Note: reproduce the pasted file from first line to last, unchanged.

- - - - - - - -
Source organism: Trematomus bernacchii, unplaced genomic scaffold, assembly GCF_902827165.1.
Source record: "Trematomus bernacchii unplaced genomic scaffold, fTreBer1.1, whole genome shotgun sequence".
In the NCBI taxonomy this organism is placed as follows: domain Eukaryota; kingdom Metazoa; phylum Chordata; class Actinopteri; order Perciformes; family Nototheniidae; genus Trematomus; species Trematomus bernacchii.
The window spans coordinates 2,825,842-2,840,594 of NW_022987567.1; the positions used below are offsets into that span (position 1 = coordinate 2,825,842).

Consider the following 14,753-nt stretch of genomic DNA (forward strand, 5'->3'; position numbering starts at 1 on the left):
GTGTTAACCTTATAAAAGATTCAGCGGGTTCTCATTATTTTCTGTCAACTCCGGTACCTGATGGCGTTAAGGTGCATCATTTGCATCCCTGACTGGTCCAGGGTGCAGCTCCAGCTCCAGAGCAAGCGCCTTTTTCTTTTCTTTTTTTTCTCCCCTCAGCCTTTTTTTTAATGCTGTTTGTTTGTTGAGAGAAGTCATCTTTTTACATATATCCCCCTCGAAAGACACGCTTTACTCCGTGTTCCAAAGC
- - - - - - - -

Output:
Source organism: Trematomus bernacchii, unplaced genomic scaffold, assembly GCF_902827165.1.
Source record: "Trematomus bernacchii unplaced genomic scaffold, fTreBer1.1, whole genome shotgun sequence".
In the NCBI taxonomy this organism is placed as follows: domain Eukaryota; kingdom Metazoa; phylum Chordata; class Actinopteri; order Perciformes; family Nototheniidae; genus Trematomus; species Trematomus bernacchii.
The window spans coordinates 2,825,842-2,840,594 of NW_022987567.1; the positions used below are offsets into that span (position 1 = coordinate 2,825,842).

Consider the following 14,753-nt stretch of genomic DNA (forward strand, 5'->3'; position numbering starts at 1 on the left):
GTGTTAACCTTATAAAAGATTCAGCGGGTTCTCATTATTTTCTGTCAACTCCGGTACCTGATGGCGTTAAGGTGCATCATTTGCATCCCTGACTGGTCCAGGGTGCAGCTCCAGCTCCAGAGCAAGCGCCTTTTTCTTTTCTTTTTTTTCTCCCCTCAGCCTTTTTTTTAATGCTGTTTGTTTGTTGAGAGAAGTCATCTTTTTACATATATCCCCCTCGAAAGACACGCTTTACTCCGTGTTCCAAAGC